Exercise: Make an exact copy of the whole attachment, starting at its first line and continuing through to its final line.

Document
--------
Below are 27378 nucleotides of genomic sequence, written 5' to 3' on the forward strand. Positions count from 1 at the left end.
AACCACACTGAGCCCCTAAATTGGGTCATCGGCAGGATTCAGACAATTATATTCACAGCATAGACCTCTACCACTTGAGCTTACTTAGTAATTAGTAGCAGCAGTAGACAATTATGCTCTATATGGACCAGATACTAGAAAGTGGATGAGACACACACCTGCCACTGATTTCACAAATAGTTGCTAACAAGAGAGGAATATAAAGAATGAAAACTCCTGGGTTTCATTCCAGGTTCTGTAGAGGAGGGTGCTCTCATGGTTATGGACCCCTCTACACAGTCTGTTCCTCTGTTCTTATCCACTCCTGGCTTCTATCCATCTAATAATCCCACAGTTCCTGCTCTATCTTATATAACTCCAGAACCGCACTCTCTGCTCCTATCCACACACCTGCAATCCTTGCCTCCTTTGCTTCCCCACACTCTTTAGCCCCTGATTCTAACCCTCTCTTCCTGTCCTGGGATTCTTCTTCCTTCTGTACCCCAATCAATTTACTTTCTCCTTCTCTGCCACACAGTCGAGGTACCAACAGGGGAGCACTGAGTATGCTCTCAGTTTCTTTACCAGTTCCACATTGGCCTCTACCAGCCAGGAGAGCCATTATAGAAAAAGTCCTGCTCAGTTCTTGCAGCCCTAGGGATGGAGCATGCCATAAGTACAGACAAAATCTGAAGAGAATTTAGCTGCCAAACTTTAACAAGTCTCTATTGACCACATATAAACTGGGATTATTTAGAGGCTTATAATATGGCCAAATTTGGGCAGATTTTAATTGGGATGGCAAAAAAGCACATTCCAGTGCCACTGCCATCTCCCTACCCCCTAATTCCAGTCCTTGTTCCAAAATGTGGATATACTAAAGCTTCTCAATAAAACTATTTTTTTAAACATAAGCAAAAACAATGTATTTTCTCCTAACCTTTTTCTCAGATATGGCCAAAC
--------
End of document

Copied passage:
Below are 27378 nucleotides of genomic sequence, written 5' to 3' on the forward strand. Positions count from 1 at the left end.
AACCACACTGAGCCCCTAAATTGGGTCATCGGCAGGATTCAGACAATTATATTCACAGCATAGACCTCTACCACTTGAGCTTACTTAGTAATTAGTAGCAGCAGTAGACAATTATGCTCTATATGGACCAGATACTAGAAAGTGGATGAGACACACACCTGCCACTGATTTCACAAATAGTTGCTAACAAGAGAGGAATATAAAGAATGAAAACTCCTGGGTTTCATTCCAGGTTCTGTAGAGGAGGGTGCTCTCATGGTTATGGACCCCTCTACACAGTCTGTTCCTCTGTTCTTATCCACTCCTGGCTTCTATCCATCTAATAATCCCACAGTTCCTGCTCTATCTTATATAACTCCAGAACCGCACTCTCTGCTCCTATCCACACACCTGCAATCCTTGCCTCCTTTGCTTCCCCACACTCTTTAGCCCCTGATTCTAACCCTCTCTTCCTGTCCTGGGATTCTTCTTCCTTCTGTACCCCAATCAATTTACTTTCTCCTTCTCTGCCACACAGTCGAGGTACCAACAGGGGAGCACTGAGTATGCTCTCAGTTTCTTTACCAGTTCCACATTGGCCTCTACCAGCCAGGAGAGCCATTATAGAAAAAGTCCTGCTCAGTTCTTGCAGCCCTAGGGATGGAGCATGCCATAAGTACAGACAAAATCTGAAGAGAATTTAGCTGCCAAACTTTAACAAGTCTCTATTGACCACATATAAACTGGGATTATTTAGAGGCTTATAATATGGCCAAATTTGGGCAGATTTTAATTGGGATGGCAAAAAAGCACATTCCAGTGCCACTGCCATCTCCCTACCCCCTAATTCCAGTCCTTGTTCCAAAATGTGGATATACTAAAGCTTCTCAATAAAACTATTTTTTTAAACATAAGCAAAAACAATGTATTTTCTCCTAACCTTTTTCTCAGATATGGCCAAAC